The term Neue Wilden was used in Germany for neo-expressionism, a movement which saw the re-emergence of expressive painting in the late 1970s and 1980s

1 of 4
  • Anselm Kiefer, 'Parsifal III' 1973
    Anselm Kiefer
    Parsifal III 1973
    Oil and blood on paper on canvas
    © Anselm Kiefer
  • Georg Baselitz, 'Adieu' 1982
    Georg Baselitz
    Adieu 1982
    Oil on canvas
    support: 2500 x 3005 mm
    Purchased 1983© Georg Baselitz
  • Anselm Kiefer, 'Lilith' 1987-9
    Anselm Kiefer
    Lilith 1987-9
    Oil, ash and copper wire on canvas
    support: 3815 x 5612 x 500 mm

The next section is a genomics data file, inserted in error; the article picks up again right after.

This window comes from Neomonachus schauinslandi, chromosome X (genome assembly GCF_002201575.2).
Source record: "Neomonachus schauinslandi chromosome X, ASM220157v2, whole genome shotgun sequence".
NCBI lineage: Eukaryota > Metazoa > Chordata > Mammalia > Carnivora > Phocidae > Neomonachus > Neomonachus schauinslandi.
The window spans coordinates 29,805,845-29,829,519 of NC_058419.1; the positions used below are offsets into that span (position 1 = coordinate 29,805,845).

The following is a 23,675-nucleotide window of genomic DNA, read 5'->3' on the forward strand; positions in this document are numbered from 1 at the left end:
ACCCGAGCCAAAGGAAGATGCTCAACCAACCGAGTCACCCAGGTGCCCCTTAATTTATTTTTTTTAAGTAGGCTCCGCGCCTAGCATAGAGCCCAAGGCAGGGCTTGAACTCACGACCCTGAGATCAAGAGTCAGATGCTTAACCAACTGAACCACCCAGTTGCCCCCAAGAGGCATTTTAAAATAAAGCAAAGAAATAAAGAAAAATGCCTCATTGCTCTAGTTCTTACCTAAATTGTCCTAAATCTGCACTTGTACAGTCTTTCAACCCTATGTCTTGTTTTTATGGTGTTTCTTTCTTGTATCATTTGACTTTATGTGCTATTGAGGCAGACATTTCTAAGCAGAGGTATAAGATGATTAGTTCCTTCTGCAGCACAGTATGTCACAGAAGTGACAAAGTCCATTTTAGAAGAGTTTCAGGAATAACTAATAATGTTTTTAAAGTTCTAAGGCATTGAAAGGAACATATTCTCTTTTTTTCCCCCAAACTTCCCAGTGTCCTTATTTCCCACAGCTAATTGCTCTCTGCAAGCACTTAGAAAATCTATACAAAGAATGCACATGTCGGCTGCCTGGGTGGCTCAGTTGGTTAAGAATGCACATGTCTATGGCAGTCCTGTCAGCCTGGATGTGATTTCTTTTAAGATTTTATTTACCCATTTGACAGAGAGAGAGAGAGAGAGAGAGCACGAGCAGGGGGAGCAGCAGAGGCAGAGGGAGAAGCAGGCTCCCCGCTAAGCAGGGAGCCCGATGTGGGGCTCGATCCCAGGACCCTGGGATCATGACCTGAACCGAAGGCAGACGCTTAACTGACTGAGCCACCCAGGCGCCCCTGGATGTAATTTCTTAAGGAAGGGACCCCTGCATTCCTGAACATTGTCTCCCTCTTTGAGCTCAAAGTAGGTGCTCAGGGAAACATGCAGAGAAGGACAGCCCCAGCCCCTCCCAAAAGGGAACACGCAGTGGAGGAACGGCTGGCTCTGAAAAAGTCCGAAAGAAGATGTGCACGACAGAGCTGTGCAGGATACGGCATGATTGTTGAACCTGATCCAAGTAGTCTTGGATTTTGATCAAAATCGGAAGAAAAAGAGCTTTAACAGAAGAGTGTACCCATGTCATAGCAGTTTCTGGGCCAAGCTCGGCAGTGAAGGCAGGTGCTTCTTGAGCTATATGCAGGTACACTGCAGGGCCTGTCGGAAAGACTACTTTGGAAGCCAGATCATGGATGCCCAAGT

support, each: 3815 x 2806 x 50 mm
    Purchased 1990© Anselm Kiefer
  • Anselm Kiefer, 'Urd Werdande Skuld (The Norns)' 1983
    Anselm Kiefer
    Urd Werdande Skuld (The Norns) 1983
    Oli, shellac, emulsion and fibre on canvas
    support: 4205 x 2805 x 60 mm
    Acquired jointly with the National Galleries of Scotland through The d'Offay Donation with assistance from the National Heritage Memorial Fund and the Art Fund 2008© Anselm Kiefer

Like other neo-expressive movements of this era, the work of the Neue Wilden (i.e. new Fauves), is characterised by bright, intense colours and quick, broad brushstrokes, and can be seen to have arisen in opposition to the then dominant avant-garde movements of minimal art and conceptual art.

Neue Wilden artists Georg Baselitz and Anselm Kiefer have become major international figures.